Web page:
Shodan (初段, "first dan") is a grade in Japanese martial arts and other disciplines that signifies that a person has a command of the basics of an art and is ready to begin meaningful study. It is generally associated with being awarded a black belt. Shodan is preceded by ikkyū (一級) and proceeded by nidan (second dan).
I received my shodan in aikidō on Saturday 28th September 2013. It was awarded to me by sensei Phil and additionally panelled by senseis Pete, Al and John from Rising Sun Aikido. My ukes were Al, John, Sophie, Jan and Sam. Thank you to everyone who participated.
The following video clips are recordings of my shodan grading. Many thanks to Kam for recording them.
This video covers tachiwaza, or standing techniques. Sensei Al begins as uke, followed by sensei John.
- Katatedori hantai
- Ikkyo, sankyo, kotegaeshi, iriminage, kaitennage, kokyūnage
- Katatedori kubishime
- Nikyo, yonkyo, tenchinage, shihōnage, sokumen
- Suwariwaza shomenuchi
- Ikkyo, yonkyo, iriminage
- Hanmi handachiwaza chūdanzuki
- Ikkyo, shihōnage, kotegaeshi, kaitennage
- Hanmi handachiwaza shomenuchi
The third video shows ushirowaza - techniques from attacks from behind - with sensei Al as uke.
The fourth video shows an incorrect demonstration of the 7 ken suburi.
The fifth video demonstrates kenwaza - techniques from a sword attack. Sensei Al is uke.
31 jō kata
My performance of the 31 jō kata. Please note that movements 18-19 and 30 are performed incorrectly.
This video demonstrates jiyuwaza from attacks with a tantō (knife). In jiyuwaza, techniques are not predetermined. Sophie is uke.
- Tantōdori chūdanzuki
- Iriminage, kotegaeshi, sokumen, udegarami
- Tantōdori yokomenuchi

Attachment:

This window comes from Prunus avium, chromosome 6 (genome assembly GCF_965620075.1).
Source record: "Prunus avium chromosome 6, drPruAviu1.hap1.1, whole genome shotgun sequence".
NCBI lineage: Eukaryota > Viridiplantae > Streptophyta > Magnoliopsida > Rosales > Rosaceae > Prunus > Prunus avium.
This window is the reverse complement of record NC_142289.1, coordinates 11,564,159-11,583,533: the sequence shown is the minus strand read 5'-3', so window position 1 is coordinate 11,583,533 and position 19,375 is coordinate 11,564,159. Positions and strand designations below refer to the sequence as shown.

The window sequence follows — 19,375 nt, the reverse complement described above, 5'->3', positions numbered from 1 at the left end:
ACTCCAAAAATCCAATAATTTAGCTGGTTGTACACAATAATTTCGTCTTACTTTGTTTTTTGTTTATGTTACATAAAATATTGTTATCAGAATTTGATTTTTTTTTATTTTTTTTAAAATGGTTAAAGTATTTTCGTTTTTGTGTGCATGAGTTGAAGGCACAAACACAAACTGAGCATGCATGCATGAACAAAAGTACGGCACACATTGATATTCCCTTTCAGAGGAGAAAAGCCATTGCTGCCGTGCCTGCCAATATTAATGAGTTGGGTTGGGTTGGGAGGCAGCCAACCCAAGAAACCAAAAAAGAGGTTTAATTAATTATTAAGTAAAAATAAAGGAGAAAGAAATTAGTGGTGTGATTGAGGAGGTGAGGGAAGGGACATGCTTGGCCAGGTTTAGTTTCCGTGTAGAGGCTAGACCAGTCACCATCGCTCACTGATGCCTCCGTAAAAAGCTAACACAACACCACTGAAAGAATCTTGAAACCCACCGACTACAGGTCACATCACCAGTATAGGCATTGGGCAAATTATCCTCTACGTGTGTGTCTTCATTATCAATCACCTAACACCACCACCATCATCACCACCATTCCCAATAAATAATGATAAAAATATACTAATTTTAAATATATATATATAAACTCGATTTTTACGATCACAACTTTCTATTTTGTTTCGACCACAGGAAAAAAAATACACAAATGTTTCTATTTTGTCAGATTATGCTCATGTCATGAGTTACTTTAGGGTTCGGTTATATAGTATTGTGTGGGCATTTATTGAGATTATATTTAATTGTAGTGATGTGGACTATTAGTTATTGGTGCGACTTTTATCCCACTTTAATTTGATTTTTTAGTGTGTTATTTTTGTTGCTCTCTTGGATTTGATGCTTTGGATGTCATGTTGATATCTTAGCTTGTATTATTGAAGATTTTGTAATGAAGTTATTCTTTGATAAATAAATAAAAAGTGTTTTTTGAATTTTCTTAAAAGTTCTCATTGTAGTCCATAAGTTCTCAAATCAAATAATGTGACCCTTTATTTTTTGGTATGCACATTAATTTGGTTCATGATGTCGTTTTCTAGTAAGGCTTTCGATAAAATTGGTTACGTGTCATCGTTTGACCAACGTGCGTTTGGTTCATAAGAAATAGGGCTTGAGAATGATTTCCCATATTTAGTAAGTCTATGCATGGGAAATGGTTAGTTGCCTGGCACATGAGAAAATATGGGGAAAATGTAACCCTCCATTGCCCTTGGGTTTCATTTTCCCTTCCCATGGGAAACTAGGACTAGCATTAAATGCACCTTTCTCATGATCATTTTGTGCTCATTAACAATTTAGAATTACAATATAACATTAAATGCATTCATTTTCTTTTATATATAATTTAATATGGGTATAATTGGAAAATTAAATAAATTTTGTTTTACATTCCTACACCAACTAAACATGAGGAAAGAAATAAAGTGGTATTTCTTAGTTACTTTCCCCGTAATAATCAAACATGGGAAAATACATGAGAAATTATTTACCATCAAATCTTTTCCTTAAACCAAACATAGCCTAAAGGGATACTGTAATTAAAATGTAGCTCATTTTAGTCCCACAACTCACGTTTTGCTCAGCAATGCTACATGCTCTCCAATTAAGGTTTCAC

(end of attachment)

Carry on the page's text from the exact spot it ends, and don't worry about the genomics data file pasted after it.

- Sumiotoshi, shihōnage
This video shows jiyuwaza from ryotedori (double-wrist grab) by a strong uke (Jan).
These two videos show aikidō randori - tori being attacked by multiple uke.
The first randori involved defending from grab attacks. Towards the latter parts of the video I become overwhelmed.
The second video shows my performance after sensei Phil told me to adopt sensen no sen (the intention to take the initiative). The attacks are chūdanzuki (punch to the torso).
After the grading I had the opportunity to hear observations from the grading panel, and after watching the videos I was able to further identify some areas for improvement.
The following is a list of learning points I received from the grading panel.
- My posture was good; I avoided bending or stooping.
- Improving my ukemi is likely to lead to improvements to my overall aikidō.
- I should turn my head more when turning my body.
- I should avoid focusing too much on uke.
- My control of uke could be improved.
- I must enter earlier during sen no sen in suwariwaza.
- Once I have uke's posture, I should be able to dictate the speed I execute technique (i.e., go more slowly).
The following points are based on my own observations from the videos:
- Although my posture is good, often I don't look strong; I should concentrate on raising my arms higher and making proper kamae. Keeping my arms low makes me look open to attack, or that I'm failing to maintain appropriate zanshin.
- My ashisabaki (footwork) isn't well-defined. When doing randori, my footwork sufficed in that it got me out the way of the attacks, but it didn't keep me optimally stable whilst doing so. I need to spend some time doing aikidō whilst taking care to ensure my footwork is composed of defined aikidō movements.
- My understanding of the jō kata is not sufficient for me to perform them from muscle memory. I should practise them until I don't have to think about what movements come next, and allow them to blend together so that they fail to feel like distinct movements at all.
- I don't practise suwariwaza enough; my thighs felt like they were going to explode.
- I should keep my hand in front of my centre more during ushirowaza.
- My jō strikes looked surprisingly good; my bokken cuts need some work.
- My favourite technique is probably the last one of the tachiwaza video. Not because it simply works, since it doesn't. It's a sokumen from ushiro ryotedori. I try it, but it fails, so I step to the side, turn my hips and make it work. When I watch it seems like I knew exactly what to do, even though watching the footage I feel that I (my current self) wouldn't. It seems to reveal an intuitive understanding. Whenever I watch it I'm a little bit surprised that I pull it out the bag. This technique more than any of the others I think reveals my progress in aikidō.
The following is an excerpt from my diary giving a personal account of the grading.